On Thursday, Nov. 12, Cardinal O'Malley celebrated a live-streamed Mass from the cathedral for the members of the Boston-area Order of Malta. Pilot photo/CardinalSeansBlog.org
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On Friday, I had a Zoom meeting with FOCUS campus missionaries in the archdiocese. Ordinarily, we would meet for a dinner and a time of dialogue, but this time we did it virtually. The gathering was a chance for them to share with me, and with each other, some of their experiences working in the various universities during the pandemic. A number of the priests who are university chaplains were part of the meeting, as well, and they spoke about how wonderful it was to have the collaboration of the FOCUS missionaries.
We are very fortunate to have a wonderful team of FOCUS missionaries working in several of our universities here in Boston, and, of course, Father Michael Drea is also very involved with them nationwide. We are very grateful for their commitment and the witness of their lives that makes such an impact.
Ugandan Catholic community
On Sunday afternoon, I attended a virtual gathering of the Ugandan Catholic community in the archdiocese for their annual harvest festival, which was held virtually this year. The Ugandan community is based at St. Mary Parish in Waltham so, of course, Father Michael Nolan was very involved. They also invited two bishops to greet them from Africa: the archbishop of Kigali Rwanda, Cardinal-designate Antoine Kambanda, as well as Bishop Serverus Jjumba of the Diocese of Masaka, Uganda.
During the gathering, they had different musical interludes, which were quite lovely.
We also heard testimonies from several members of the Ugandan community. One of them was a woman who spoke very beautifully about how, when she was sick during the pandemic, people in the community prayed for her, called her, and brought her food at a time when she felt very frightened and alone.
This was a wonderful opportunity to be able to address some of our African parishioners from the Ugandan community. Of course, we have ministries organized in many of our parishes for different African immigrant communities, including the Eritrean-Ethiopian Ge'ez Rite community here at the cathedral. Within the archdiocese, we also have very large Nigerian, Congolese, and Kenyan communities, in addition to the very vibrant Ugandan community. And, of course, there are Africans from many other countries. We are so grateful for the presence of these African Catholic communities, which are making such an important contribution to the life of our archdiocese.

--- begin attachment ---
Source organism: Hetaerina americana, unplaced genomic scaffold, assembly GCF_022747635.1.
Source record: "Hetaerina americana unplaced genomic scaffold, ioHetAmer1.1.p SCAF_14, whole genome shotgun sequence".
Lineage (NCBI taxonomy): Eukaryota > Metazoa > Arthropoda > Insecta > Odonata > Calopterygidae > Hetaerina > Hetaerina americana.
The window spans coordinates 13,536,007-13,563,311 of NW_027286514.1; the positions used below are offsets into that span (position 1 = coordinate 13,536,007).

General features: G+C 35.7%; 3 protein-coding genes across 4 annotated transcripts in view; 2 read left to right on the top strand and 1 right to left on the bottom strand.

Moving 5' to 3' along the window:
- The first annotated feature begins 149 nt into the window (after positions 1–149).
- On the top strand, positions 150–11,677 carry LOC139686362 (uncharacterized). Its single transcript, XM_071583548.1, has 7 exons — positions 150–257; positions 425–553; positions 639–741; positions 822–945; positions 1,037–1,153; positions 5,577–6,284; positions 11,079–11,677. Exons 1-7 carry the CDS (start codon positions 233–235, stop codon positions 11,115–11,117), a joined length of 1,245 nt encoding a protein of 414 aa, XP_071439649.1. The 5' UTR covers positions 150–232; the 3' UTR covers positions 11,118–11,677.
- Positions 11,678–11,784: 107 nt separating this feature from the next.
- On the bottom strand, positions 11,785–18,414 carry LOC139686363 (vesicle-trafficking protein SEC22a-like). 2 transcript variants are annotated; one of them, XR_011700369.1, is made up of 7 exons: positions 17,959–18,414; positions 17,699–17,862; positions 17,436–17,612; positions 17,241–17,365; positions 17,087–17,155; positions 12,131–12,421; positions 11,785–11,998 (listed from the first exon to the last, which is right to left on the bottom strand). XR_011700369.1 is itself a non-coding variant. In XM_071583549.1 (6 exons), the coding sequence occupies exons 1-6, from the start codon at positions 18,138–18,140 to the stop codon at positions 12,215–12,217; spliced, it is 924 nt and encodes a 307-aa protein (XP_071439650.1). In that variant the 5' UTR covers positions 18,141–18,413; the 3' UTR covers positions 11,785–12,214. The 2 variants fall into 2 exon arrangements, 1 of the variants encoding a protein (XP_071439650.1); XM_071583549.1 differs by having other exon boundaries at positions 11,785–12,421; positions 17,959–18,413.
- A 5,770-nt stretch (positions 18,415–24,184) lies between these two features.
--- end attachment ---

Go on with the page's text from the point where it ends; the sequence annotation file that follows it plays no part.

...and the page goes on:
Order of Malta
On Thursday evening, I celebrated a live-streamed Mass from the cathedral for the members of the Boston-area Order of Malta.
With us in person at the cathedral were Boston-area Chairs Craig and Nancy Gibson and the chaplain to the Boston area, Father Jack Ahern, who concelebrated the Mass along with Msgr. Kevin O'Leary and myself.
Father Ahern is pastor of St. Gregory Parish in Dorchester, and when he came, he brought a lovely card from some of the K1 students at Pope St. John Paul II Catholic Academy Lower Mills Campus.
We are very grateful to the Order of Malta for all of the assistance they provide at the cathedral, particularly with the distribution of food to the homeless of the area. They also give invaluable assistance with the many safety measures we have needed to implement for the liturgies during the pandemic.
We are, of course, also grateful for all the good work they do worldwide, particularly on behalf of the sick and the poor. There are about 13,000 Knights and Dames of Malta and about 80,000 volunteers, and they have embassies in 110 countries, so they have quite an influence worldwide.